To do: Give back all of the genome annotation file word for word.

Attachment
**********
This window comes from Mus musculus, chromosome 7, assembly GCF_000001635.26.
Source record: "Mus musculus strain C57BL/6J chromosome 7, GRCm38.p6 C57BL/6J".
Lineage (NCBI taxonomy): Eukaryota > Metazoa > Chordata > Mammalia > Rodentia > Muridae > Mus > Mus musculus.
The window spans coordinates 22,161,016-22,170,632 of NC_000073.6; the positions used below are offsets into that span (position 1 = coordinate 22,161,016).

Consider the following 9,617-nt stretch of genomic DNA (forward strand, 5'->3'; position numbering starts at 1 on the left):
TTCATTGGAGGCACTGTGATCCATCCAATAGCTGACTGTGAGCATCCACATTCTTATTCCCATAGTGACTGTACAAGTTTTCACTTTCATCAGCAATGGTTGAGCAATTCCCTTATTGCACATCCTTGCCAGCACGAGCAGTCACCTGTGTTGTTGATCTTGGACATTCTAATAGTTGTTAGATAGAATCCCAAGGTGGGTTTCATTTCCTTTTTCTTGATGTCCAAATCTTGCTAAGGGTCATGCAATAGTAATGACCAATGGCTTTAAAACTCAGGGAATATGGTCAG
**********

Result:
This window comes from Mus musculus, chromosome 7, assembly GCF_000001635.26.
Source record: "Mus musculus strain C57BL/6J chromosome 7, GRCm38.p6 C57BL/6J".
Lineage (NCBI taxonomy): Eukaryota > Metazoa > Chordata > Mammalia > Rodentia > Muridae > Mus > Mus musculus.
The window spans coordinates 22,161,016-22,170,632 of NC_000073.6; the positions used below are offsets into that span (position 1 = coordinate 22,161,016).

Consider the following 9,617-nt stretch of genomic DNA (forward strand, 5'->3'; position numbering starts at 1 on the left):
TTCATTGGAGGCACTGTGATCCATCCAATAGCTGACTGTGAGCATCCACATTCTTATTCCCATAGTGACTGTACAAGTTTTCACTTTCATCAGCAATGGTTGAGCAATTCCCTTATTGCACATCCTTGCCAGCACGAGCAGTCACCTGTGTTGTTGATCTTGGACATTCTAATAGTTGTTAGATAGAATCCCAAGGTGGGTTTCATTTCCTTTTTCTTGATGTCCAAATCTTGCTAAGGGTCATGCAATAGTAATGACCAATGGCTTTAAAACTCAGGGAATATGGTCAG